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Supreme Court, Appellate Division, Second Department, New York.

Martin A. HALPERN, Respondent, v. GOLDSTEIN & HALPERN, etc., et al., Appellants, et al., Defendant.

Decided: May 20, 2002

CORNELIUS J. O'BRIEN, J.P., WILLIAM D. FRIEDMANN, THOMAS A. ADAMS and STEPHEN G. CRANE, JJ. Drake, Sommers, Loeb, Tarshis & Catania, PLLC, Newburgh, N.Y. (Ralph L. Puglielle, Jr., of counsel), for appellants. McCullough, Goldberger & Staudt, LLP, White Plains, N.Y. (Edmund C. Grainger III of counsel), for respondent.

In an action pursuant to Partnership Law § 63, inter alia, for dissolution of two partnerships and an accounting, the defendants Goldstein & Halpern, C.P.A., Goldstein, Karlewicz & Goldstein, C.P.A., Martin Goldstein, Scott Goldstein, Donald Karlewicz, Elliot Boxer, and 501 Associates appeal, as limited by their brief, from so much of an order of the Supreme Court, Rockland County (Friedman, J.H.O.), dated July 10, 2001, as granted that branch of the plaintiff's motion which was to strike their answer unless they provided an accounting by August 10, 2001.

ORDERED that the order is affirmed insofar as appealed from, with costs.

The plaintiff was a partner in Goldstein & Halpern, C.P.A. (hereinafter G & H) and 501 Associates (hereinafter 501).   After he was allegedly forced out of the business of G & H and excluded from the profits of 501, the plaintiff commenced this action in 1995, inter alia, to dissolve G & H and 501 and for an accounting.   A joint answer was served by G & H, 501, the individual partners Martin Goldstein, Scott Goldstein, Donald Karlewicz, Elliot Boxer, and a partnership, Goldstein, Karlewicz & Goldstein, C.P.A., which allegedly usurped the business of G & H (hereinafter collectively the appellants).

In March 1999 the plaintiff filed a note of issue and certificate of readiness, indicating that discovery was complete.   By stipulation, the plaintiff and the appellants agreed to refer the matter to a Judicial Hearing Officer (hereinafter the JHO) to hear and determine, inter alia, the issue of partnership accountings.   On March 7, 2001, the date set for trial, the plaintiff and the appellants entered into a stipulation before the JHO in which the appellants agreed to provide an accounting of G & H and 501 to the plaintiff by May 15, 2001.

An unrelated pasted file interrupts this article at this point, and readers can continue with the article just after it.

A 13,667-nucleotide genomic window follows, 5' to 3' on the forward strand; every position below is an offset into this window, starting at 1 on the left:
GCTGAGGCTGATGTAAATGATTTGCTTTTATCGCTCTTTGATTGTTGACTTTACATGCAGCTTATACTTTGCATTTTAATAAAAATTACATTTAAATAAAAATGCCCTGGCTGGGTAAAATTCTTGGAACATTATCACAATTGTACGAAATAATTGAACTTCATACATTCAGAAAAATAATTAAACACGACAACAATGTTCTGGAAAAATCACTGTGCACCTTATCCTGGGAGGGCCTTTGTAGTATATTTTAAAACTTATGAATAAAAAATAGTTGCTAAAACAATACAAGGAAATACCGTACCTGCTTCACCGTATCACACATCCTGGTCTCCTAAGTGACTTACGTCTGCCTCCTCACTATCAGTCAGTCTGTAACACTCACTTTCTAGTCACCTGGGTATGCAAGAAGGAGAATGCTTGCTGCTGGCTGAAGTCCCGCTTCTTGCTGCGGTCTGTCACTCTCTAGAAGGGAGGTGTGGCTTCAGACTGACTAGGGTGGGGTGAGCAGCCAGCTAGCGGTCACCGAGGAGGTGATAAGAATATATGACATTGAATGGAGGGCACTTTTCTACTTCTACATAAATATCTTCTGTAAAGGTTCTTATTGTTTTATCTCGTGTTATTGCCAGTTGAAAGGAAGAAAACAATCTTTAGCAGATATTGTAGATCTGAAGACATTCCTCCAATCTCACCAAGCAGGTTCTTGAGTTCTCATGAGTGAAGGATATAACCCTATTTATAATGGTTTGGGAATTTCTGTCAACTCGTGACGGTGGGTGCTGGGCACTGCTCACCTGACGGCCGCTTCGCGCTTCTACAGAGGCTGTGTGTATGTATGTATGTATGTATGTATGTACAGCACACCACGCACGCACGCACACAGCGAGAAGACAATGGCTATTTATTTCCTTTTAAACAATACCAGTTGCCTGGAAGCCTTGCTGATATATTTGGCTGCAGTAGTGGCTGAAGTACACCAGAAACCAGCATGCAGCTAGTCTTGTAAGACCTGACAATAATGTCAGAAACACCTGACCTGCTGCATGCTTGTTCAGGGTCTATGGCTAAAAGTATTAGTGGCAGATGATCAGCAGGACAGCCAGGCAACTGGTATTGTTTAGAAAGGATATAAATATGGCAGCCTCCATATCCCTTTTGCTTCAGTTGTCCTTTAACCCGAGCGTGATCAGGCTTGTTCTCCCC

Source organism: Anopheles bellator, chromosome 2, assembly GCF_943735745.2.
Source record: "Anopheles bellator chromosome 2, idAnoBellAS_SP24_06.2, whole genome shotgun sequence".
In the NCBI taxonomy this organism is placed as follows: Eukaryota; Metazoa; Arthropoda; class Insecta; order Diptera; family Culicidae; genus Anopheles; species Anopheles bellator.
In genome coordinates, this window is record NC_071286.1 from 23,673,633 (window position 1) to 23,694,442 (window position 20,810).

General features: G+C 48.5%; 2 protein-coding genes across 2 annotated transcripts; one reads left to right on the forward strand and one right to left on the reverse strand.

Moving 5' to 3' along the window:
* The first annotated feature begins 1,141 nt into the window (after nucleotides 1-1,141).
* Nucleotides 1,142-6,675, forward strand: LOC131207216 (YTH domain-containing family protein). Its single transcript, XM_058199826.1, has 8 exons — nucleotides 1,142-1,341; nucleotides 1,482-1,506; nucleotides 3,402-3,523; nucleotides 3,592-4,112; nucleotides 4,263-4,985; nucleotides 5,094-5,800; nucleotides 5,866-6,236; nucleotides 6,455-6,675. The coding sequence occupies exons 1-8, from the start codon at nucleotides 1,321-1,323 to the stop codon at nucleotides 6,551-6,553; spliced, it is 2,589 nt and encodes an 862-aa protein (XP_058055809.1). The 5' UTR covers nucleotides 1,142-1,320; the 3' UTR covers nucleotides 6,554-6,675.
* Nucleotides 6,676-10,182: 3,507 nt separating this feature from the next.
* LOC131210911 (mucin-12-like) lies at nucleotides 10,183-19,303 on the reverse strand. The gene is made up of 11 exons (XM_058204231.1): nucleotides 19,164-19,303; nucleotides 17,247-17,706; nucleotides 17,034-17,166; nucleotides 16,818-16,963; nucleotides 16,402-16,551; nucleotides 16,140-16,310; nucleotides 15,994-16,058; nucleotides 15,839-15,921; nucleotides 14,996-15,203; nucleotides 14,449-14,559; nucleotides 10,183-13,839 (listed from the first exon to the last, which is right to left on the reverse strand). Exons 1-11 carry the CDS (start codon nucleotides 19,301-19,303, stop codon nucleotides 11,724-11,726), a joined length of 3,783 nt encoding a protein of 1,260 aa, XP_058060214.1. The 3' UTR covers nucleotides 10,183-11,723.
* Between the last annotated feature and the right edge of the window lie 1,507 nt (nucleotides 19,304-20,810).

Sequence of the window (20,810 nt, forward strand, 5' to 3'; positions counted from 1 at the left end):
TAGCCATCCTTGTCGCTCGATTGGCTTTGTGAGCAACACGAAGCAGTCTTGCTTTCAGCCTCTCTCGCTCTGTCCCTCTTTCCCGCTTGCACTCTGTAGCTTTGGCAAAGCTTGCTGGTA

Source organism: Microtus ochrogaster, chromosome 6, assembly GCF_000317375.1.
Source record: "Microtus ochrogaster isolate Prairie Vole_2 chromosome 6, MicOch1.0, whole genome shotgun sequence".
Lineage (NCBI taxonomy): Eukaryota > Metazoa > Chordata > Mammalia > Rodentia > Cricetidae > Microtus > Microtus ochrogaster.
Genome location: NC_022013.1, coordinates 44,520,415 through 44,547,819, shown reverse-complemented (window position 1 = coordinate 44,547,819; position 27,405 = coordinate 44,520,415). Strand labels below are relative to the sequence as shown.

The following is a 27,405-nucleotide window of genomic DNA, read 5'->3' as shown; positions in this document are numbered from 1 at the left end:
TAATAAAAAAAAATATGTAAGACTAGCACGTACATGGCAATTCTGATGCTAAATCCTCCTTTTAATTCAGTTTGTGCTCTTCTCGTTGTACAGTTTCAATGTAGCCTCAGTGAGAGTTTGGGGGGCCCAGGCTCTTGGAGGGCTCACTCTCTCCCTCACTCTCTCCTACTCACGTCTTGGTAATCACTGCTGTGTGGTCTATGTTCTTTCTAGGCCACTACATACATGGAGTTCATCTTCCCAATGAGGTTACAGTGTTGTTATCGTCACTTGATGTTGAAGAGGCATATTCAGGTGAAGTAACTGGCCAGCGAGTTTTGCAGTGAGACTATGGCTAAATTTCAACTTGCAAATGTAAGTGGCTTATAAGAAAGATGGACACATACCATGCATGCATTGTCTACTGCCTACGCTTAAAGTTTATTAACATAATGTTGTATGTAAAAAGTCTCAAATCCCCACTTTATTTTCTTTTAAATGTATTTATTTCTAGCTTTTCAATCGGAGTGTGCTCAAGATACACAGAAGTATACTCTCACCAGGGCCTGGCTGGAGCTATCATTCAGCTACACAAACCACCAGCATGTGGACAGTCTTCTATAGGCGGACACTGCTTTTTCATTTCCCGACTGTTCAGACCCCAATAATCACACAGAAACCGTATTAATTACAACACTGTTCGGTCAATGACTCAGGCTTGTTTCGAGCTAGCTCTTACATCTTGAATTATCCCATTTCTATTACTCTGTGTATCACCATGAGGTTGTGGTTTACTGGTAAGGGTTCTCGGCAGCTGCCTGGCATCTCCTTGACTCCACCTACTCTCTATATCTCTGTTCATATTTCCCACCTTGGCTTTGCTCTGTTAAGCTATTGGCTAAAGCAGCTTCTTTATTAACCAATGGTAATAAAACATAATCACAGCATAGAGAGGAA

In late May 2001 the plaintiff moved to strike the appellants' answer and to hold them in contempt of court on the ground that the documents they provided did not constitute an accounting.   The JHO agreed with the plaintiff and granted his motion to the extent of striking the appellants' answer unless the accounting was furnished by August 10, 2001.

 Contrary to the appellants' contention, the plaintiff was not required to comply with the good faith requirements of 22 NYCRR 202.7 prior to making the instant motion, as the motion did not involve discovery (cf. Williams v. Way, 289 A.D.2d 483, 735 N.Y.S.2d 170).   Discovery was completed in 1999.   The stipulation occurred after the action was referred to the JHO for trial and resolved the issue of the appellants' liability for an accounting of the G & H and 501 partnerships.

The affidavit of the plaintiff's expert accountant supports the JHO's determination that the documents provided by the appellants did not constitute an accounting.   Furthermore, the appellants' contention that the documents they submitted to the plaintiff were sufficient because the stipulation did not require a particular form of accounting was rejected by the JHO, and we find no basis in the record to disturb that determination.   The JHO who decided the motion also presided over the stipulation.

Finally, we reject the appellants' argument that the order of the JHO was improper because it required them to provide an accounting before the plaintiff demonstrated his entitlement to this relief on the merits.   Pursuant to Partnership Law § 74, the right to an account accrues at the date of dissolution, “in the absence of an agreement to the contrary.”   Here, the appellants stipulated to provide the accounting to resolve one of the issues at trial.

The appellants' remaining contentions are without merit.

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